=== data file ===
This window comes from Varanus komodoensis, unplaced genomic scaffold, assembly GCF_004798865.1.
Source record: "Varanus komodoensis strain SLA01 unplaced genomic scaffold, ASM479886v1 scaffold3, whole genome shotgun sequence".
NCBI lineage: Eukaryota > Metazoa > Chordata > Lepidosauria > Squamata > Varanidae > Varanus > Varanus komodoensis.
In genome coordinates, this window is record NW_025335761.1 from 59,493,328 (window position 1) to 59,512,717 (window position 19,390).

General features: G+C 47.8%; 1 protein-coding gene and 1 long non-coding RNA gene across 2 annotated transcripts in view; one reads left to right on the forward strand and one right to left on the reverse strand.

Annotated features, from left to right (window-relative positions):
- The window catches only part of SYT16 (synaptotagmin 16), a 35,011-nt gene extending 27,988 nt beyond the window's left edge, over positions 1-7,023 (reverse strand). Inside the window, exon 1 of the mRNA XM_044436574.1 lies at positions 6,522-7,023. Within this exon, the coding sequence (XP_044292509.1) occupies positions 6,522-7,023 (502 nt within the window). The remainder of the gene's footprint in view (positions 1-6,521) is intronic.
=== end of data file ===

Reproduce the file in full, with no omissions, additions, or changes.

This window comes from Varanus komodoensis, unplaced genomic scaffold, assembly GCF_004798865.1.
Source record: "Varanus komodoensis strain SLA01 unplaced genomic scaffold, ASM479886v1 scaffold3, whole genome shotgun sequence".
NCBI lineage: Eukaryota > Metazoa > Chordata > Lepidosauria > Squamata > Varanidae > Varanus > Varanus komodoensis.
In genome coordinates, this window is record NW_025335761.1 from 59,493,328 (window position 1) to 59,512,717 (window position 19,390).

General features: G+C 47.8%; 1 protein-coding gene and 1 long non-coding RNA gene across 2 annotated transcripts in view; one reads left to right on the forward strand and one right to left on the reverse strand.

Annotated features, from left to right (window-relative positions):
- The window catches only part of SYT16 (synaptotagmin 16), a 35,011-nt gene extending 27,988 nt beyond the window's left edge, over positions 1-7,023 (reverse strand). Inside the window, exon 1 of the mRNA XM_044436574.1 lies at positions 6,522-7,023. Within this exon, the coding sequence (XP_044292509.1) occupies positions 6,522-7,023 (502 nt within the window). The remainder of the gene's footprint in view (positions 1-6,521) is intronic.